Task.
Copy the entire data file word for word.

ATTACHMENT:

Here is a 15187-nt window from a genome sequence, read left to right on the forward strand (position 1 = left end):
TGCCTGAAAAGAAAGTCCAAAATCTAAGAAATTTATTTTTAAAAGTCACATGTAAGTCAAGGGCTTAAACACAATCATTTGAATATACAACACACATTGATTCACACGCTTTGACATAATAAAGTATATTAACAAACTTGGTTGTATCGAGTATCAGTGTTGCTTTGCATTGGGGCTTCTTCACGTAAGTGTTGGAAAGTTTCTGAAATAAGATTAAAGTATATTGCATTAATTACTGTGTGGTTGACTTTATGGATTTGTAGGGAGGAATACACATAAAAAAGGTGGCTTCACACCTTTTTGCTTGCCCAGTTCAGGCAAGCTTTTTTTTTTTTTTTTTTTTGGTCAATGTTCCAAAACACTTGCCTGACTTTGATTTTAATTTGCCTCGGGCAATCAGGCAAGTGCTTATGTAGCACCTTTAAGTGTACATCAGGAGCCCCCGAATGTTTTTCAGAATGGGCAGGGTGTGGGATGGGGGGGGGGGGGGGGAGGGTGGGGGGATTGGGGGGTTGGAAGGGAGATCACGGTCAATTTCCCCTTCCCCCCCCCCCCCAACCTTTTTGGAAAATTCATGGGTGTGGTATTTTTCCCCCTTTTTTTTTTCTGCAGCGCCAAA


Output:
Here is a 15187-nt window from a genome sequence, read left to right on the forward strand (position 1 = left end):
TGCCTGAAAAGAAAGTCCAAAATCTAAGAAATTTATTTTTAAAAGTCACATGTAAGTCAAGGGCTTAAACACAATCATTTGAATATACAACACACATTGATTCACACGCTTTGACATAATAAAGTATATTAACAAACTTGGTTGTATCGAGTATCAGTGTTGCTTTGCATTGGGGCTTCTTCACGTAAGTGTTGGAAAGTTTCTGAAATAAGATTAAAGTATATTGCATTAATTACTGTGTGGTTGACTTTATGGATTTGTAGGGAGGAATACACATAAAAAAGGTGGCTTCACACCTTTTTGCTTGCCCAGTTCAGGCAAGCTTTTTTTTTTTTTTTTTTTTGGTCAATGTTCCAAAACACTTGCCTGACTTTGATTTTAATTTGCCTCGGGCAATCAGGCAAGTGCTTATGTAGCACCTTTAAGTGTACATCAGGAGCCCCCGAATGTTTTTCAGAATGGGCAGGGTGTGGGATGGGGGGGGGGGGGGGGAGGGTGGGGGGATTGGGGGGTTGGAAGGGAGATCACGGTCAATTTCCCCTTCCCCCCCCCCCCCAACCTTTTTGGAAAATTCATGGGTGTGGTATTTTTCCCCCTTTTTTTTTTCTGCAGCGCCAAA